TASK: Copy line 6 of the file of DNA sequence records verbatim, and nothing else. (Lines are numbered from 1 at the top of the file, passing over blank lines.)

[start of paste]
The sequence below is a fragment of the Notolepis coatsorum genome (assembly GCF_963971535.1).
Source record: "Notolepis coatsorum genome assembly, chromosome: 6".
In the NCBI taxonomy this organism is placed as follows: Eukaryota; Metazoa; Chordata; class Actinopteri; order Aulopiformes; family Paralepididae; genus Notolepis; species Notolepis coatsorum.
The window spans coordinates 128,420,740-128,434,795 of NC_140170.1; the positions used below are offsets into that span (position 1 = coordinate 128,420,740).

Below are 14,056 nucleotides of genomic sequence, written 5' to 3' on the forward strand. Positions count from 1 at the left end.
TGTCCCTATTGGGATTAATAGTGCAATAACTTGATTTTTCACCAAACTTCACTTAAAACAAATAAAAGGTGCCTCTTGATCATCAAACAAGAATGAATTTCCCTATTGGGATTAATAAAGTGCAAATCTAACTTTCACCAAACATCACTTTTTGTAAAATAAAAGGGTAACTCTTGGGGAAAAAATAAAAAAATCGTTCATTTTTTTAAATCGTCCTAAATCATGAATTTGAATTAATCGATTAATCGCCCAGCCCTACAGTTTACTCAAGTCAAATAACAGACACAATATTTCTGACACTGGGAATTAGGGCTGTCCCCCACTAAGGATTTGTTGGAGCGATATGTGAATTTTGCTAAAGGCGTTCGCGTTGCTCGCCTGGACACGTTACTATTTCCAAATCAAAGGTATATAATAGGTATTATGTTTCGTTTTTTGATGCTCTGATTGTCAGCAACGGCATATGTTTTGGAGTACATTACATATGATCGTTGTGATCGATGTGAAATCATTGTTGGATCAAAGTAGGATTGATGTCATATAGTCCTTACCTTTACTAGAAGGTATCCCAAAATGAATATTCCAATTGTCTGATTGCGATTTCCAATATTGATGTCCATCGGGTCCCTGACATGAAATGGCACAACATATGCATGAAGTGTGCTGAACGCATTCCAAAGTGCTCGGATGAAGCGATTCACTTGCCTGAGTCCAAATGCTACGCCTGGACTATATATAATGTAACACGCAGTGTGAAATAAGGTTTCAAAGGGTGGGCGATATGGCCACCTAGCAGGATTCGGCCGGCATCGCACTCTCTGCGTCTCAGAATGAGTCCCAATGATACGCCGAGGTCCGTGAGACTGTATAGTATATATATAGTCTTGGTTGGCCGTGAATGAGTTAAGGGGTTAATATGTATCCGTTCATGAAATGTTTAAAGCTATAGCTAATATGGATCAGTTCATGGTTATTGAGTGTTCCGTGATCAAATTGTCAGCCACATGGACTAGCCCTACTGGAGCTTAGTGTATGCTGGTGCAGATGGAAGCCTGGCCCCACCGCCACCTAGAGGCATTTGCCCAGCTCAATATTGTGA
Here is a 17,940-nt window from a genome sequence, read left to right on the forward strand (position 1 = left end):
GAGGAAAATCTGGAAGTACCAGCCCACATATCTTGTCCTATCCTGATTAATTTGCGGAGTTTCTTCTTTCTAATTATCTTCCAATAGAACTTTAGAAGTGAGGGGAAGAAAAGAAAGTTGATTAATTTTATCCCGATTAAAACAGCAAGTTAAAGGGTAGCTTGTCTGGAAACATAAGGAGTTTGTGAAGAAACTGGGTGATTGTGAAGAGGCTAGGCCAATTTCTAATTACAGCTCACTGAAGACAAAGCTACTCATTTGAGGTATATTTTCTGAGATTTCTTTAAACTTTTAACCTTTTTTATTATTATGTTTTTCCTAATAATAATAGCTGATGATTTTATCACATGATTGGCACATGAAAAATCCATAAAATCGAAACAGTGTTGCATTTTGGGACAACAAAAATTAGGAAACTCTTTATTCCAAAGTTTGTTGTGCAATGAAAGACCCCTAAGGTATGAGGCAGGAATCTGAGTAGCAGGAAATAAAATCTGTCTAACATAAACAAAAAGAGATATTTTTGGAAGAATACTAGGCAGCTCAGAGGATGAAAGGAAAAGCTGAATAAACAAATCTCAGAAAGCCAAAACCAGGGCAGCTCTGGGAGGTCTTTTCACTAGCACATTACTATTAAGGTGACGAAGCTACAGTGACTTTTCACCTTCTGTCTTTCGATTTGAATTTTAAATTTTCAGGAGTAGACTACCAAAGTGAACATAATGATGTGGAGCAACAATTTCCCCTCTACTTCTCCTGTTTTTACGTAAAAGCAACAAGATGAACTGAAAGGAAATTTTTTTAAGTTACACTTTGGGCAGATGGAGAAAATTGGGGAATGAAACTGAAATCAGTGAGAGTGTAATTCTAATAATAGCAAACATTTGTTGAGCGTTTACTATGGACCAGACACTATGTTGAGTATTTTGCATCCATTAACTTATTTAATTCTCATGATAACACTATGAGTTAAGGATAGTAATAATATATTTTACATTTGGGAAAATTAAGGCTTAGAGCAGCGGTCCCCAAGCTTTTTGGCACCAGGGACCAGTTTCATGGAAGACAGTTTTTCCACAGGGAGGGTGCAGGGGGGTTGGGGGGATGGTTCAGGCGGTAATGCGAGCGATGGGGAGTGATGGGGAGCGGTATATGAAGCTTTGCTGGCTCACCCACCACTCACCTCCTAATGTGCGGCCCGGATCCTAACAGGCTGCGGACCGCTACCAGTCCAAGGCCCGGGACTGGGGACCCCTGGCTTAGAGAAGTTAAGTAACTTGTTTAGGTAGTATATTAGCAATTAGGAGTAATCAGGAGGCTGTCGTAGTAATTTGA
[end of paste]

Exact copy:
TGTCCCTATTGGGATTAATAGTGCAATAACTTGATTTTTCACCAAACTTCACTTAAAACAAATAAAAGGTGCCTCTTGATCATCAAACAAGAATGAATTTCCCTATTGGGATTAATAAAGTGCAAATCTAACTTTCACCAAACATCACTTTTTGTAAAATAAAAGGGTAACTCTTGGGGAAAAAATAAAAAAATCGTTCATTTTTTTAAATCGTCCTAAATCATGAATTTGAATTAATCGATTAATCGCCCAGCCCTACAGTTTACTCAAGTCAAATAACAGACACAATATTTCTGACACTGGGAATTAGGGCTGTCCCCCACTAAGGATTTGTTGGAGCGATATGTGAATTTTGCTAAAGGCGTTCGCGTTGCTCGCCTGGACACGTTACTATTTCCAAATCAAAGGTATATAATAGGTATTATGTTTCGTTTTTTGATGCTCTGATTGTCAGCAACGGCATATGTTTTGGAGTACATTACATATGATCGTTGTGATCGATGTGAAATCATTGTTGGATCAAAGTAGGATTGATGTCATATAGTCCTTACCTTTACTAGAAGGTATCCCAAAATGAATATTCCAATTGTCTGATTGCGATTTCCAATATTGATGTCCATCGGGTCCCTGACATGAAATGGCACAACATATGCATGAAGTGTGCTGAACGCATTCCAAAGTGCTCGGATGAAGCGATTCACTTGCCTGAGTCCAAATGCTACGCCTGGACTATATATAATGTAACACGCAGTGTGAAATAAGGTTTCAAAGGGTGGGCGATATGGCCACCTAGCAGGATTCGGCCGGCATCGCACTCTCTGCGTCTCAGAATGAGTCCCAATGATACGCCGAGGTCCGTGAGACTGTATAGTATATATATAGTCTTGGTTGGCCGTGAATGAGTTAAGGGGTTAATATGTATCCGTTCATGAAATGTTTAAAGCTATAGCTAATATGGATCAGTTCATGGTTATTGAGTGTTCCGTGATCAAATTGTCAGCCACATGGACTAGCCCTACTGGAGCTTAGTGTATGCTGGTGCAGATGGAAGCCTGGCCCCACCGCCACCTAGAGGCATTTGCCCAGCTCAATATTGTGA